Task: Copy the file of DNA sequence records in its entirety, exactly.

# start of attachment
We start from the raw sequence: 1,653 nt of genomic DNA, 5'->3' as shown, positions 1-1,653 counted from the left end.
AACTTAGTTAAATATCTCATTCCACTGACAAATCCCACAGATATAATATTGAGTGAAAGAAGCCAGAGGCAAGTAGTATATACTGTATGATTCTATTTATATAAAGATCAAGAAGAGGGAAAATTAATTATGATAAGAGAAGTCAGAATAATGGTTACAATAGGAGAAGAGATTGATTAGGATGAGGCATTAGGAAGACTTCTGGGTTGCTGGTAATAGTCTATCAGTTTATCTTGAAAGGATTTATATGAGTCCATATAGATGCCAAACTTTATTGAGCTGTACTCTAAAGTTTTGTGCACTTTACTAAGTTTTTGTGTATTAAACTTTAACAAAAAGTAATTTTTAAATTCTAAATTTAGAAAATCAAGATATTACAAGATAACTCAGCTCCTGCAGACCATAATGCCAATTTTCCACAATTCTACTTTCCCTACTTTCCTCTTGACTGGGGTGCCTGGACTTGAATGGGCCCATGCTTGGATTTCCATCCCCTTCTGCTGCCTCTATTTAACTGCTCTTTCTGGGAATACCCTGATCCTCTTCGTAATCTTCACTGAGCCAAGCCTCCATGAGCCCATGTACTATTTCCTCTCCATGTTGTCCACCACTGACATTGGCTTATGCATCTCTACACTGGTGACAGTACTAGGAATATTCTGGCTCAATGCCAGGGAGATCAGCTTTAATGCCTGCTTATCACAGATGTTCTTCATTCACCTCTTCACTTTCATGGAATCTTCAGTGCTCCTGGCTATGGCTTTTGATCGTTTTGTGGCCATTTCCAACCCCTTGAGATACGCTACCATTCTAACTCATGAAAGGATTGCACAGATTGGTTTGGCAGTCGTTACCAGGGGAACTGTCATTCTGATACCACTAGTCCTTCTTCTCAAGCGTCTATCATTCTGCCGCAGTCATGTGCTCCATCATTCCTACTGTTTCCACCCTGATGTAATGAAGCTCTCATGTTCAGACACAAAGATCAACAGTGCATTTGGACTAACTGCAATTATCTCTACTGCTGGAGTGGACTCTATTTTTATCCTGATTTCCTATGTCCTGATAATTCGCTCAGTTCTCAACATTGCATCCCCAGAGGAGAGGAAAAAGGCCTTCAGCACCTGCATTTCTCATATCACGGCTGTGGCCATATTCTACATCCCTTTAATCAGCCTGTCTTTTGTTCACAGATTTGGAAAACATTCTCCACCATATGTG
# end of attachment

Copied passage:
We start from the raw sequence: 1,653 nt of genomic DNA, 5'->3' as shown, positions 1-1,653 counted from the left end.
AACTTAGTTAAATATCTCATTCCACTGACAAATCCCACAGATATAATATTGAGTGAAAGAAGCCAGAGGCAAGTAGTATATACTGTATGATTCTATTTATATAAAGATCAAGAAGAGGGAAAATTAATTATGATAAGAGAAGTCAGAATAATGGTTACAATAGGAGAAGAGATTGATTAGGATGAGGCATTAGGAAGACTTCTGGGTTGCTGGTAATAGTCTATCAGTTTATCTTGAAAGGATTTATATGAGTCCATATAGATGCCAAACTTTATTGAGCTGTACTCTAAAGTTTTGTGCACTTTACTAAGTTTTTGTGTATTAAACTTTAACAAAAAGTAATTTTTAAATTCTAAATTTAGAAAATCAAGATATTACAAGATAACTCAGCTCCTGCAGACCATAATGCCAATTTTCCACAATTCTACTTTCCCTACTTTCCTCTTGACTGGGGTGCCTGGACTTGAATGGGCCCATGCTTGGATTTCCATCCCCTTCTGCTGCCTCTATTTAACTGCTCTTTCTGGGAATACCCTGATCCTCTTCGTAATCTTCACTGAGCCAAGCCTCCATGAGCCCATGTACTATTTCCTCTCCATGTTGTCCACCACTGACATTGGCTTATGCATCTCTACACTGGTGACAGTACTAGGAATATTCTGGCTCAATGCCAGGGAGATCAGCTTTAATGCCTGCTTATCACAGATGTTCTTCATTCACCTCTTCACTTTCATGGAATCTTCAGTGCTCCTGGCTATGGCTTTTGATCGTTTTGTGGCCATTTCCAACCCCTTGAGATACGCTACCATTCTAACTCATGAAAGGATTGCACAGATTGGTTTGGCAGTCGTTACCAGGGGAACTGTCATTCTGATACCACTAGTCCTTCTTCTCAAGCGTCTATCATTCTGCCGCAGTCATGTGCTCCATCATTCCTACTGTTTCCACCCTGATGTAATGAAGCTCTCATGTTCAGACACAAAGATCAACAGTGCATTTGGACTAACTGCAATTATCTCTACTGCTGGAGTGGACTCTATTTTTATCCTGATTTCCTATGTCCTGATAATTCGCTCAGTTCTCAACATTGCATCCCCAGAGGAGAGGAAAAAGGCCTTCAGCACCTGCATTTCTCATATCACGGCTGTGGCCATATTCTACATCCCTTTAATCAGCCTGTCTTTTGTTCACAGATTTGGAAAACATTCTCCACCATATGTG